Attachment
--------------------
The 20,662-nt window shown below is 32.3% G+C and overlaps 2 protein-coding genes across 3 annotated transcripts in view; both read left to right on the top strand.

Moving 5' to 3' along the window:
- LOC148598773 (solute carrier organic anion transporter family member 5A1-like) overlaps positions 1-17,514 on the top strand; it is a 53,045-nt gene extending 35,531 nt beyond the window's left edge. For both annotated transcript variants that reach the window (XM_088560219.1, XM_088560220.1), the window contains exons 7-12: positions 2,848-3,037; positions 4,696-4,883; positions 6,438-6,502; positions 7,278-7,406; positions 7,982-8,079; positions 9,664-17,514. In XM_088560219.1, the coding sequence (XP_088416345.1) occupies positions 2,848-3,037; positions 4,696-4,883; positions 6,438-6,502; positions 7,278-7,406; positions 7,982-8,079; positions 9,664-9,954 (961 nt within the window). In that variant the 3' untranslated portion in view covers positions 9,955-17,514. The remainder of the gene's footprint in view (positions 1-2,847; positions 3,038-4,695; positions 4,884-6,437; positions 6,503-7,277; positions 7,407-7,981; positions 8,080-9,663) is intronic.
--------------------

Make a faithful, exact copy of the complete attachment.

The 20,662-nt window shown below is 32.3% G+C and overlaps 2 protein-coding genes across 3 annotated transcripts in view; both read left to right on the top strand.

Moving 5' to 3' along the window:
- LOC148598773 (solute carrier organic anion transporter family member 5A1-like) overlaps positions 1-17,514 on the top strand; it is a 53,045-nt gene extending 35,531 nt beyond the window's left edge. For both annotated transcript variants that reach the window (XM_088560219.1, XM_088560220.1), the window contains exons 7-12: positions 2,848-3,037; positions 4,696-4,883; positions 6,438-6,502; positions 7,278-7,406; positions 7,982-8,079; positions 9,664-17,514. In XM_088560219.1, the coding sequence (XP_088416345.1) occupies positions 2,848-3,037; positions 4,696-4,883; positions 6,438-6,502; positions 7,278-7,406; positions 7,982-8,079; positions 9,664-9,954 (961 nt within the window). In that variant the 3' untranslated portion in view covers positions 9,955-17,514. The remainder of the gene's footprint in view (positions 1-2,847; positions 3,038-4,695; positions 4,884-6,437; positions 6,503-7,277; positions 7,407-7,981; positions 8,080-9,663) is intronic.